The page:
This year, the event falls on Saturday, May 19. The assembly point is Liberty Plaza at Division and Liberty. Said Pollay: “We will go forth and clean up the downtown!”

Present: Nader Nassif, Newcombe Clark, Bob Guenzel, Roger Hewitt, John Hieftje, John Splitt, Sandi Smith, Russ Collins, Keith Orr, Joan Lowenstein.

Absent: John Mouat, Leah Gunn.

Next board meeting: Noon on Wednesday, June 6, 2012, at the DDA offices, 150 S. Fifth Ave., Suite 301. [confirm date]

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  1. May 5, 2012 at 3:35 pm | permalink

    The similar radio station to the one I mentioned broadcasts Mackinac Bridge conditions: [link]

  2. By Tom Whitaker
    May 6, 2012 at 10:32 am | permalink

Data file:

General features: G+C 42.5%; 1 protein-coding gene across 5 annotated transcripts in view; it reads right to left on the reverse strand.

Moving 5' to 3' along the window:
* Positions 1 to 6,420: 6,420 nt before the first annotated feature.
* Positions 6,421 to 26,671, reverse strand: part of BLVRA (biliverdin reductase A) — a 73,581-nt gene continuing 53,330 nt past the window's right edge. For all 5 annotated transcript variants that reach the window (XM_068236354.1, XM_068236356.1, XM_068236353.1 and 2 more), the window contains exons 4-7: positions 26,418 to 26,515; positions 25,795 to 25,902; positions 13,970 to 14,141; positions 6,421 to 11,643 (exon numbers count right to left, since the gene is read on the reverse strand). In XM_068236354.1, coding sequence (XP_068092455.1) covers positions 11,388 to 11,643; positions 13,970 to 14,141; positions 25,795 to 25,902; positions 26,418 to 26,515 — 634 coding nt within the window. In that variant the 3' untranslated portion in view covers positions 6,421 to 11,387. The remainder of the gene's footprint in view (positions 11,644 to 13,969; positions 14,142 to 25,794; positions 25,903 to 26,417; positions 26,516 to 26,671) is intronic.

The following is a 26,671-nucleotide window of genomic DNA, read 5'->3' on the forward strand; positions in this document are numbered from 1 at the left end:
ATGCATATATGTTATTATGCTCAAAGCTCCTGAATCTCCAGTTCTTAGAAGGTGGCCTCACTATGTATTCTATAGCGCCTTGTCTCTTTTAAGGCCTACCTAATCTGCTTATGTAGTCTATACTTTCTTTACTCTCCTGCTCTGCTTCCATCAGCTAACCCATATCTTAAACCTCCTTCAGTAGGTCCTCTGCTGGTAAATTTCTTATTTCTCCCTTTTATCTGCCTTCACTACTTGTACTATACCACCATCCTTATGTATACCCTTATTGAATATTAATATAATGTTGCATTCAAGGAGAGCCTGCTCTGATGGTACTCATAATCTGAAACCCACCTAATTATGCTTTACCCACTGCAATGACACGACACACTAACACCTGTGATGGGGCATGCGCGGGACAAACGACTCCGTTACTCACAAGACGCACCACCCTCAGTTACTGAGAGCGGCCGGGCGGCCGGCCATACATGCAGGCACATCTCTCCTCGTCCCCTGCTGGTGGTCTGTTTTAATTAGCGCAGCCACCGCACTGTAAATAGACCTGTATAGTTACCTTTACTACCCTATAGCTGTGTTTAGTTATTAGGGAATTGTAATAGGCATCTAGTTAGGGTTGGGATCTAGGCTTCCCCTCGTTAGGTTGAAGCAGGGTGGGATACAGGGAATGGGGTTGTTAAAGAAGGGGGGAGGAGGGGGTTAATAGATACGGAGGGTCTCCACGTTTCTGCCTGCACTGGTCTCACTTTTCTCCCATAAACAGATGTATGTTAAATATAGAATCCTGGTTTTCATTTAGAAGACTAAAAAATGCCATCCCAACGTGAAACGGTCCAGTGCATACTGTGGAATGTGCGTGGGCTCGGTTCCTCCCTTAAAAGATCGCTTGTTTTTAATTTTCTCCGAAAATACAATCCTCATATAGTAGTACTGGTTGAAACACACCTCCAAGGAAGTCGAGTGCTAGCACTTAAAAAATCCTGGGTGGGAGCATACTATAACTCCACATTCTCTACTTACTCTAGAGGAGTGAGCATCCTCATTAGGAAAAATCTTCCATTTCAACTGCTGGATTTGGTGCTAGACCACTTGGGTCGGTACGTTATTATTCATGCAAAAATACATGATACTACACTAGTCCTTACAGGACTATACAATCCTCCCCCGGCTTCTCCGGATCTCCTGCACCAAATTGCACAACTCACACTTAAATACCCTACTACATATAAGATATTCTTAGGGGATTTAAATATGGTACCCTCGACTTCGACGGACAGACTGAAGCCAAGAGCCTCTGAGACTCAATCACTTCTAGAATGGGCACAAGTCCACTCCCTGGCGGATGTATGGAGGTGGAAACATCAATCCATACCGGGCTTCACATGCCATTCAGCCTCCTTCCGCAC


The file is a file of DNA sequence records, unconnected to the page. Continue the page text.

As I read through this article I was struck by the number of bracketed editorial comments–especially those that contradicted the Mayor’s defensive soliloquy about “downtown” parks that are supposedly under development. Thank you for setting the record straight, where need be, right there in context. It was very helpful.

    Clearly, the Mayor just doesn’t get it. Those who favor a public town square/green space are looking for an urban oasis, like Campus Martius in Detroit–a place where downtown workers can take a quick break or eat their lunch, without having to take a 20-30 minute hike each way. A place that could host events like Fool Moon, ethnic festivals, concerts, art showings, lectures, storytimes and other community gatherings that bring people downtown (where they can linger and bring business to nearby establishments). Many of these types of events are already sponsored by the Library, and I can’t believe they wouldn’t jump on the chance to have a wonderful outdoor space like this to also use for that purpose.